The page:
When I started the Rockit 8 Bit Synth design, I thought that I could implement a voltage-controlled amplifier, VCA, in 8 Bit land, saving precious hardware and everything would be easy. Well, as with many of the other things that I learned in the process of developing this project, reality would not be so kind. In this post, I’ll explain why that doesn’t work and then fill you in on how you can implement a functional Voltage-Controlled Amplifier using some fairly simple hardware.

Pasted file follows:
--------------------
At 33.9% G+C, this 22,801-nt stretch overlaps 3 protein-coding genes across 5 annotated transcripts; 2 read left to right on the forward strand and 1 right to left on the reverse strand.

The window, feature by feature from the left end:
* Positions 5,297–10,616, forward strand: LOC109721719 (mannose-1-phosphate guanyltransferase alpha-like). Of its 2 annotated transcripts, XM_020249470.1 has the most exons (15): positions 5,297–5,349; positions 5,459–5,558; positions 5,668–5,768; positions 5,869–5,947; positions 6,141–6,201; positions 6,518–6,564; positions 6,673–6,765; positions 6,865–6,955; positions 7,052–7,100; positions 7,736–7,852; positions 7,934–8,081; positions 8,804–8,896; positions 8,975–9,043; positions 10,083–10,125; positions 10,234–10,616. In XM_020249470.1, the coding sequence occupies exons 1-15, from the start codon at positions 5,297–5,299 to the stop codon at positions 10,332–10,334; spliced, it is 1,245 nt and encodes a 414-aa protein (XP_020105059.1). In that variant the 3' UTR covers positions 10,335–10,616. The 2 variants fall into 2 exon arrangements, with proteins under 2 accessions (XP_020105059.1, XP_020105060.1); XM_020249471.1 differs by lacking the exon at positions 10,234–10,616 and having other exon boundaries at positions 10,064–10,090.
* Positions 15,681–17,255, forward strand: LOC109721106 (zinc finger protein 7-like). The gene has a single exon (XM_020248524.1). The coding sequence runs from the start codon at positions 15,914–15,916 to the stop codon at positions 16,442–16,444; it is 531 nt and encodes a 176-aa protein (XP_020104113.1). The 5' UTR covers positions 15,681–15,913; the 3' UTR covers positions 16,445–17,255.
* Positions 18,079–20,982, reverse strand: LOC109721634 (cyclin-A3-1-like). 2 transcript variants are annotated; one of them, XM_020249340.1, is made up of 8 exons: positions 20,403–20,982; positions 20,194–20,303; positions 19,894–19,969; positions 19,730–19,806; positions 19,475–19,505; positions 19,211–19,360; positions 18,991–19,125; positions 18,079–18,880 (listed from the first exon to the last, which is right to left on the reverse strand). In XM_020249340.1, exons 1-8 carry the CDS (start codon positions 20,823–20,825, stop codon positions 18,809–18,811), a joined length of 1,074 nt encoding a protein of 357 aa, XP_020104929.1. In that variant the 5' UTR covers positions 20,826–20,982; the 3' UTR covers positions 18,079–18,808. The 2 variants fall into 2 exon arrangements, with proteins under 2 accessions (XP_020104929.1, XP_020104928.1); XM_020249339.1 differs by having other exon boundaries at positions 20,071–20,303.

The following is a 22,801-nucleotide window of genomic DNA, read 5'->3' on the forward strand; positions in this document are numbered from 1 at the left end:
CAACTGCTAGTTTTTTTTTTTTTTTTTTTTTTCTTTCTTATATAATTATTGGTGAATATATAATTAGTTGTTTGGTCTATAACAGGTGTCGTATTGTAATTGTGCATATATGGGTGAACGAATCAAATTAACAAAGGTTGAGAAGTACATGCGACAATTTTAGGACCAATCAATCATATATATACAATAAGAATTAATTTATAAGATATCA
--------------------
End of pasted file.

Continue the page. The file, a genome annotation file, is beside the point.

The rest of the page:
What is a voltage-controlled amplifier?
Like it’s name suggests, it is an amplifier whose amplification, or gain, is controlled by a voltage. By varying a voltage input, we can change the amplitude of a signal, making it quieter and louder by supplying a smaller or larger voltage as a control signal. Technically, they are usually current-controlled, but when you put a current through an element like a resistor you convert a current to a voltage. The people who first made one decided to call it a voltage-controlled amplifier, so we honor them by sticking with their name.
The Problem with an 8-Bit Digital VCA